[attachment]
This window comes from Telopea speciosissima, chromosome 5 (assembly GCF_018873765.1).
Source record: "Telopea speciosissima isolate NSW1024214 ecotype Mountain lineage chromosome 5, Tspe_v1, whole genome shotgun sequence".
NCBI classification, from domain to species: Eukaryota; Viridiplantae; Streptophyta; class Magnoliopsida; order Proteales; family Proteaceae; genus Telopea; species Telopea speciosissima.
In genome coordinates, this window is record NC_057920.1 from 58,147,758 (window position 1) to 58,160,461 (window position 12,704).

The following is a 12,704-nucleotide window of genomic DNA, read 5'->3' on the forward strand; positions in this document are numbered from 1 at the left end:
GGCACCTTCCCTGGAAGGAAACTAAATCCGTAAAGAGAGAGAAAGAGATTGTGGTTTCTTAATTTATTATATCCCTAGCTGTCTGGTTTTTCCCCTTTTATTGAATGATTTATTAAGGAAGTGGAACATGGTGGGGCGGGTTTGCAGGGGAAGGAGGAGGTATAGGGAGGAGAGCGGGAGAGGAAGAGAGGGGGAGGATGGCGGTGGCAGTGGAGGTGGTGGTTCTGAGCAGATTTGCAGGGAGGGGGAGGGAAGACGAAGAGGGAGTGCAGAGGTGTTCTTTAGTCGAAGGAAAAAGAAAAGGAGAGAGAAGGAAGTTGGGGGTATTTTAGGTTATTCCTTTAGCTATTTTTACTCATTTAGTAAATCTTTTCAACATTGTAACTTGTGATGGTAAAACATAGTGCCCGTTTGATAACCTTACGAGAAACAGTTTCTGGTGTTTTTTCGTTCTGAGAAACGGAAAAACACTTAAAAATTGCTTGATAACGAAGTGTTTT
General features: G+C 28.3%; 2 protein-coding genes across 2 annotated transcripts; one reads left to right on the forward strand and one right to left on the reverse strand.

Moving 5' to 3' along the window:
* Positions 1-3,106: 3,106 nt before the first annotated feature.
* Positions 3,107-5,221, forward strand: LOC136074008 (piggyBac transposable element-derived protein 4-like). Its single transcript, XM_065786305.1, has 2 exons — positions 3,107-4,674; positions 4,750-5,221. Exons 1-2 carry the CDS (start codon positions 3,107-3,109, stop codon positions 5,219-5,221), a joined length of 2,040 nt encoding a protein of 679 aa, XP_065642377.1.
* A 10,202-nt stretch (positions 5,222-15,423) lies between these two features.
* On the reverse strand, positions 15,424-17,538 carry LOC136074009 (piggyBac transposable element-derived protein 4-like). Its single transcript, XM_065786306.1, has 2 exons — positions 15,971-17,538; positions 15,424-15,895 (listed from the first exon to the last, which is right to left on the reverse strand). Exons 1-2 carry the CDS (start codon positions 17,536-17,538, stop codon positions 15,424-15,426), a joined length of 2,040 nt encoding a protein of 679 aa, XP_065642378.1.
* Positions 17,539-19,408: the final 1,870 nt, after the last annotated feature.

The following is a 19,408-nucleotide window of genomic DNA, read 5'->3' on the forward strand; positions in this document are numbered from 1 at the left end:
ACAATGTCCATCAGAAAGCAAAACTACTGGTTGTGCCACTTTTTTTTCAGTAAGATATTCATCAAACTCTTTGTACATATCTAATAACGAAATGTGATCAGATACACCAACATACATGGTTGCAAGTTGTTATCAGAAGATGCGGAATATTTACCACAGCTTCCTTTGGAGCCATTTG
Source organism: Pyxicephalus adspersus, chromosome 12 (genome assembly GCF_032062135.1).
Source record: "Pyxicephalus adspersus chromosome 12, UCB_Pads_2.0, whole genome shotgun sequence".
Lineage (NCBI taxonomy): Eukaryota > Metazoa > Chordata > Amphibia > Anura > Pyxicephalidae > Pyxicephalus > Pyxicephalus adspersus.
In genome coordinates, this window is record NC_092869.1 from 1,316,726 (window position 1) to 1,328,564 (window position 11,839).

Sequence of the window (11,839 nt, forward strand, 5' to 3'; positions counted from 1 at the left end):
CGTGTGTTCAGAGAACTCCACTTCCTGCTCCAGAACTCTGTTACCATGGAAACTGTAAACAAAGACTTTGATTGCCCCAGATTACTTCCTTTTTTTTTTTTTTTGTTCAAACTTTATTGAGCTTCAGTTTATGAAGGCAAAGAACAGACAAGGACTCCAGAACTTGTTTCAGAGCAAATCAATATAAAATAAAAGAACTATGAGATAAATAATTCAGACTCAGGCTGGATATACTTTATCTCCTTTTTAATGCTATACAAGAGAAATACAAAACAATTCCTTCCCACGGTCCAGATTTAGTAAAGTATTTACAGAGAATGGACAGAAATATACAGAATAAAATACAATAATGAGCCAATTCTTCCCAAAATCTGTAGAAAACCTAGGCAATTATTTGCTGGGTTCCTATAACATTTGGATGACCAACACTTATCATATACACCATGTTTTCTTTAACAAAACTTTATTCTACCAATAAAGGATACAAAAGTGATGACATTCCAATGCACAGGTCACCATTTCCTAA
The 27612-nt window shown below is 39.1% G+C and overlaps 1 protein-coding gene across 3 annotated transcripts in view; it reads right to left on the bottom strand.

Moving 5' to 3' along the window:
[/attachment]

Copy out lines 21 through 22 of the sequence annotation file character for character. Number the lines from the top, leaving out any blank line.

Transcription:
CGTGTGTTCAGAGAACTCCACTTCCTGCTCCAGAACTCTGTTACCATGGAAACTGTAAACAAAGACTTTGATTGCCCCAGATTACTTCCTTTTTTTTTTTTTTTGTTCAAACTTTATTGAGCTTCAGTTTATGAAGGCAAAGAACAGACAAGGACTCCAGAACTTGTTTCAGAGCAAATCAATATAAAATAAAAGAACTATGAGATAAATAATTCAGACTCAGGCTGGATATACTTTATCTCCTTTTTAATGCTATACAAGAGAAATACAAAACAATTCCTTCCCACGGTCCAGATTTAGTAAAGTATTTACAGAGAATGGACAGAAATATACAGAATAAAATACAATAATGAGCCAATTCTTCCCAAAATCTGTAGAAAACCTAGGCAATTATTTGCTGGGTTCCTATAACATTTGGATGACCAACACTTATCATATACACCATGTTTTCTTTAACAAAACTTTATTCTACCAATAAAGGATACAAAAGTGATGACATTCCAATGCACAGGTCACCATTTCCTAA
The 27612-nt window shown below is 39.1% G+C and overlaps 1 protein-coding gene across 3 annotated transcripts in view; it reads right to left on the bottom strand.